What to do? It’s human nature to put off preparing for future crisis situations; especially when my life has not been disrupted. There are so many more immediate “to-do” items competing for my attention. But, I thought Jamie Lee Curtis offered some worthwhile advice in a blog she posted Saturday on the Huffington Post. None of us know when disaster will strike. Wouldn’t it be better to be ready?

I Love Michigan: Ann Arbor

I can’t help it. This post and those that follow are going to read like a script for those Pure Michigan ads. However, I don’t need a script. All I have to say is off-the-cuff, from the heart and Pure Michigan.

Yesterday, I had the pleasure of a date day with my husband. We stole away to Ann Arbor for the afternoon and then to his brother’s house later that evening.

Why Ann Arbor? It wasn’t for MTV’s casting call for the Real World at Scorekeepers. But, isn’t it great that filmmakers think Ann Arbor is a great city? It has urban appeal, a great mix of people, and the University of Michigan campus.

Anyway, why Ann Arbor? The bargain book shelves and tables at Borders’ flagship store on Liberty. Great people watching from Amer’s big plate-glass window. Nickel’s Arcade and the University of Michigan are beautiful even under a gray, cold March sky. March Madness at Buffalo Wild Wings on State Street.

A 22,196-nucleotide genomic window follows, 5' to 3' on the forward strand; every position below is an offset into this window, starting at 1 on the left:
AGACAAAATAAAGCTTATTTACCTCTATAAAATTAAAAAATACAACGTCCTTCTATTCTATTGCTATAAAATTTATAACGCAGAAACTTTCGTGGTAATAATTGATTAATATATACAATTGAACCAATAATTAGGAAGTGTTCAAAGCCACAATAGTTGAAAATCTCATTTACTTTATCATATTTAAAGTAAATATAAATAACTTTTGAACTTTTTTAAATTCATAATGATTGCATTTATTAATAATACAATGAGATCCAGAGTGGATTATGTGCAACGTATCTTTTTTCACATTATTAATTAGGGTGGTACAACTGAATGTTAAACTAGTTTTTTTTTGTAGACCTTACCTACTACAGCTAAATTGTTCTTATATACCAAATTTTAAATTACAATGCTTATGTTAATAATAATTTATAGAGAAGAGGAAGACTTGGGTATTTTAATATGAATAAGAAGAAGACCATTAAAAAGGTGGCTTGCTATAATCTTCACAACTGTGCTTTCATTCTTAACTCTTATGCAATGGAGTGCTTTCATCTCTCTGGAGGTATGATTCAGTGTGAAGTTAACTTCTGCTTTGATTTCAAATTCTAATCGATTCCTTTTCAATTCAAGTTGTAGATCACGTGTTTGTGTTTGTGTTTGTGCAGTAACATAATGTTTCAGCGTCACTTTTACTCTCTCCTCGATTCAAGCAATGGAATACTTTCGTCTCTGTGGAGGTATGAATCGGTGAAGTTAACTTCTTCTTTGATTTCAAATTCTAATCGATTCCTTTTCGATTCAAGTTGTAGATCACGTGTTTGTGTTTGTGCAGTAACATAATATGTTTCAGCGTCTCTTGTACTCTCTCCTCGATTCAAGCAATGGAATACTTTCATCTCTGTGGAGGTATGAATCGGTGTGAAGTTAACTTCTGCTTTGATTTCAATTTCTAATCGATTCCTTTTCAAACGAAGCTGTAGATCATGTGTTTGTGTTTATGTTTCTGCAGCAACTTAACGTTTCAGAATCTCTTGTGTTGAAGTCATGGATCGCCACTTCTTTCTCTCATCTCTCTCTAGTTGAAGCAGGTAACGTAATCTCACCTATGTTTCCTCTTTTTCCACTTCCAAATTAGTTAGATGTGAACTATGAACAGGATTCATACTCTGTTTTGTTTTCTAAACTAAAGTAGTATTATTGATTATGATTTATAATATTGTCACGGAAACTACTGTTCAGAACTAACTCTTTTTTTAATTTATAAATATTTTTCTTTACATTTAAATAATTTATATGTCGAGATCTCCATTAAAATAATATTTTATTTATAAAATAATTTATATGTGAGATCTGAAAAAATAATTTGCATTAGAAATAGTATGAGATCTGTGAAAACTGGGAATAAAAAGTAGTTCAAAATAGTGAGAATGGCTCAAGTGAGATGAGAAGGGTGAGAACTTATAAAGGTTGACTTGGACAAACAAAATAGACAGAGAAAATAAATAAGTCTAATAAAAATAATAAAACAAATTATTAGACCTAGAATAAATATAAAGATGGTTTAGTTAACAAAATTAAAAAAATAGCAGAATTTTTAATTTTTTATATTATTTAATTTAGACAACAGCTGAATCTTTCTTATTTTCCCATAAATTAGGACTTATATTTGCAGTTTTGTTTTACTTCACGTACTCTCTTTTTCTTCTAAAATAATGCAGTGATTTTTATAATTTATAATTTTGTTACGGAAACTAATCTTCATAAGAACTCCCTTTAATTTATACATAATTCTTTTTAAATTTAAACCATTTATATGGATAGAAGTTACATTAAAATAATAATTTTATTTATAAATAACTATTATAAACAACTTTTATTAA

Plus, Ann Arbor has a permanent signature on our relationship. My husband and I spent nearly one year of our dating lives there. Our first date was on the patio at Good Time Charley’s. Then there were Saturday afternoons goofing off at Pinball Pete’s, Middle Earth and The Little Brown Jug; a Valentine dinner at Palio’s; autumn strolls through the Arboretum; and haunted hayrides at Wiard’s.

One more very special connection to Ann Arbor is family. I am proud and boastful to mention a number of relatives live there or nearby. Rest assured, my husband, children and I will be spending many more fabulous Saturdays re-visiting and creating memories in this fabulous urban landscape.

Reality Check

Up until September, I was an avid viewer of The Biggest Loser. My interest sparked when contestants from Southeastern Michigan celebrated tremendous successes on the show. The Biggest Loser does extend a powerful, positive message: anyone can make lasting positive lifestyle changes given the right environment, support and resources. Also, the celebrity personal trainers, Jillian Michaels and Bob Harper, appear to have a proven track records. Their exercise DVDs have been among my best fitness aids because they have helped me realize visible, lasting results.